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Rabbi's Update 8/16/2021

Dear Friends:

A few notes this morning on various topics:

1. Kehilat Shalom regrets to inform you of the death of a past President, Joel Verter, on Friday before Shabbat. Our congregation extends its condolences to Joel's wife, Judy Verter; his daughters, Hillary Riebman and Kristin Ikenson; his five grandchildren; and his sisters, Arlene Simms and Rose Greenbaum.

Just a week ago, on August 7, Joel and Judy celebrated their 55th wedding anniversary.

A funeral for Joel will take place:

on Wednesday, August 18, 2021, 1:00 PM

at Judean Memorial Gardens, 16225 Batchellors Forest Road Olney, MD 20832, beginning with a service in the Judean Chapel.

Shiva minyanim as follows:

• Wednesday, August 18th, 2021 at 7pm at the home of Hillary Riebman- 15101 Deer Valley Terrace, Silver Spring, MD

• Thursday, August 19th, 2021 at 7pm at the home of Judy Verter- 300 King Farm Blvd. Apartment 405, Rockville, MD

The above minyanim do not replace Kehilat Shalom’s regular 7:45 pm Zoom minyan.

2. Israel Bonds: An anonymous benefactor will match up to $100,000 of State of Israel Bonds purchased by Kehilat Shalom congregants. Simply call 301-654-6575 and mention Kehilat Shalom when you make the purchase.

3. Our hearts are heavy as we witness the tremendous suffering in Haiti in the wake of another terrible earthquake along the same fault line as the 2010 earthquake. One of our newest congregants, Delle Joseph, is board chair of the Haitian Development Institute and as they get a handle on the situation and how we can help, I hope to share with you some opportunities to help alleviate the suffering.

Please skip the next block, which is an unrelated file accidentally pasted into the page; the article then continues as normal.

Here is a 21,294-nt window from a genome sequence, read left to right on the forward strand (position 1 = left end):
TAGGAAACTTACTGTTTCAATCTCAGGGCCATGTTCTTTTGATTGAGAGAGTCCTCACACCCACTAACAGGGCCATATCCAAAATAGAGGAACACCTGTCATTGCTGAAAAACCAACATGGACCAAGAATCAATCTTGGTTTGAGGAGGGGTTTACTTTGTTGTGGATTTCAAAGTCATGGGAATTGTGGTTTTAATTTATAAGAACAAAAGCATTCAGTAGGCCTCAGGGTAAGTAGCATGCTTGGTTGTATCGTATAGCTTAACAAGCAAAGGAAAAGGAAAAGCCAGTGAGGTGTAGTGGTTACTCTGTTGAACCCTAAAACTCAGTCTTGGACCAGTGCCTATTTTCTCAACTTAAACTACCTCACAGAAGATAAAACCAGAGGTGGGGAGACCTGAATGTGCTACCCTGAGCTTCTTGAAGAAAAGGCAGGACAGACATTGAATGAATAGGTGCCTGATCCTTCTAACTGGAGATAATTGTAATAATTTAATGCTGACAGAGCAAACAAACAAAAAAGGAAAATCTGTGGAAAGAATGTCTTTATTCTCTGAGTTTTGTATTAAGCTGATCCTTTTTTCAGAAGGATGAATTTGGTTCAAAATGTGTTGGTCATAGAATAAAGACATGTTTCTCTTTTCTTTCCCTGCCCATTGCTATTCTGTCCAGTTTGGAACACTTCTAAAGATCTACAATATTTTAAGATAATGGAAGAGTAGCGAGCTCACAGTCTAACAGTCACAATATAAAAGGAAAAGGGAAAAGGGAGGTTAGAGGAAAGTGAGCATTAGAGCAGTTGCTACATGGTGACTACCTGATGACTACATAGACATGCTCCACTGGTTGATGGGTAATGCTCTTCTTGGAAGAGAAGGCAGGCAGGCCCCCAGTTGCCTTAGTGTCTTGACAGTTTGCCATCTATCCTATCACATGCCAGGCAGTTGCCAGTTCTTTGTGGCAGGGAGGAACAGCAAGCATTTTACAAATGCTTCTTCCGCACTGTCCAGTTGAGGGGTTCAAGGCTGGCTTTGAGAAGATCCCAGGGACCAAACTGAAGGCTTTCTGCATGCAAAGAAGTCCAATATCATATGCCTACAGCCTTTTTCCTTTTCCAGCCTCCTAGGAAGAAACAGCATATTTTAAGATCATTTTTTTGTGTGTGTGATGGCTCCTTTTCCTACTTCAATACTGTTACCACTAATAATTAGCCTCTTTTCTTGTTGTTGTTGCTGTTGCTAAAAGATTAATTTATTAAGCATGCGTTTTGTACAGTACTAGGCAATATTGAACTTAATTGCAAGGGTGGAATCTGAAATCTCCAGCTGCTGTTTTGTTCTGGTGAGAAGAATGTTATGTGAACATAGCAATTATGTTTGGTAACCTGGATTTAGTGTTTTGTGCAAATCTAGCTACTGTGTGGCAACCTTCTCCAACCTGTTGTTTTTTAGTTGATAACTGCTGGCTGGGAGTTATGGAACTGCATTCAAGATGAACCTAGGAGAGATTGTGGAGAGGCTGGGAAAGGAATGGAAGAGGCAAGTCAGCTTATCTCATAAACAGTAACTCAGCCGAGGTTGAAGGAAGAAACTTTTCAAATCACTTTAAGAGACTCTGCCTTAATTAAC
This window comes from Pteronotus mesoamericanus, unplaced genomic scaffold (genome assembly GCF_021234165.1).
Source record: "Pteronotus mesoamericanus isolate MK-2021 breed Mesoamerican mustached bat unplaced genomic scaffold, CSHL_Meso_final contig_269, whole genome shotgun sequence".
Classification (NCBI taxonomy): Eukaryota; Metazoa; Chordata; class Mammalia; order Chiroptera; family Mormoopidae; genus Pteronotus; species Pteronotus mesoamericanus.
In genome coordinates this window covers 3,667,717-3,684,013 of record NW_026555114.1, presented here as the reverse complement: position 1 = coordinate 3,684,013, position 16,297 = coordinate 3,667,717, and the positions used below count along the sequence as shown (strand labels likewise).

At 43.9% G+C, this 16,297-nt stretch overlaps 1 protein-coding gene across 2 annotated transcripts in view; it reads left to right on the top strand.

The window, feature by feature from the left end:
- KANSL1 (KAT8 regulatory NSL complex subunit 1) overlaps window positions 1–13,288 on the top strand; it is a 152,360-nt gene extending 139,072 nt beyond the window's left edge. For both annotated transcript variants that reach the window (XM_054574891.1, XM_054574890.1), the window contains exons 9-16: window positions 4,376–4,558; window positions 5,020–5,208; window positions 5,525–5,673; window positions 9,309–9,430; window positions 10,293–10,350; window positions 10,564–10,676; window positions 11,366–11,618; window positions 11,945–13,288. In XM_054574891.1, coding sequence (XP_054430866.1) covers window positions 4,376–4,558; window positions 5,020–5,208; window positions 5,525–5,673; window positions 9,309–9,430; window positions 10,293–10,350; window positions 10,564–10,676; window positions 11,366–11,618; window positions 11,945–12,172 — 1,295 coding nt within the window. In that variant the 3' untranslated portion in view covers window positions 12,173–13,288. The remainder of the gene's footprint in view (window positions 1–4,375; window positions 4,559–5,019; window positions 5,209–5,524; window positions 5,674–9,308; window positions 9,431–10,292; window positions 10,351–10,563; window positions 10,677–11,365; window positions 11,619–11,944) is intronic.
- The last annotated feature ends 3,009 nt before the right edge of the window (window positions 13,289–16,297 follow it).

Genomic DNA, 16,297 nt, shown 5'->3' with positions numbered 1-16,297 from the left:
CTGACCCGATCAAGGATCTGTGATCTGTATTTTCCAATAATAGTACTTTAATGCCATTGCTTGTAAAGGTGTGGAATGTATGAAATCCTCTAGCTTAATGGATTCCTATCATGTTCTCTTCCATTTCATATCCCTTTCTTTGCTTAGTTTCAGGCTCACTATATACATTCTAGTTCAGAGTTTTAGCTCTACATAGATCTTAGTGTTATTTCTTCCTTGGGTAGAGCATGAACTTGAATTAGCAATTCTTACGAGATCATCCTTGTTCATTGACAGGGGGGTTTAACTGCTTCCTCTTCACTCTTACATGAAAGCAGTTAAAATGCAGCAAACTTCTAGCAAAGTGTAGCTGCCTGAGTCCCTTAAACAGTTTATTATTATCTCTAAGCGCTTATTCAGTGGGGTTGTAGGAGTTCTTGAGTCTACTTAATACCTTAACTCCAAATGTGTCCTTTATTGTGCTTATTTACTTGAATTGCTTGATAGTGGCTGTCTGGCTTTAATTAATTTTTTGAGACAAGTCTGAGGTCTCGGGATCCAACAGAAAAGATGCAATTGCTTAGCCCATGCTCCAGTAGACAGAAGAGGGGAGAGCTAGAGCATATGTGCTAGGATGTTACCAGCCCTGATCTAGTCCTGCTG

Our hearts are also heavy as we watch the tragic scenes at Kabul Airport as desperate people literally grab on to American planes seeking to leave the country. I first heard of Afghanistan when I was a youngster in the early 1970s and my father’s step brother returned from a tour of duty there on behalf of the U.S. Agency for International Development. He told us about buzkashi, the national sport of Afghanistan, and ever since then it was clear to me that no foreign military presence, whether Soviet or American or from anywhere else, would succeed in controlling that country on a permanent basis. I do hope and pray that we will find some way to help those Afghan nationals who risked their lives to serve the US military as translators and other staff.

As always, if I can do anything for you or you need to talk, please contact me at or 301-977-0768 rather than through the synagogue office. Although I am working primarily from home, I am happy to meet you at the synagogue by appointment.


Rabbi Charles L. Arian

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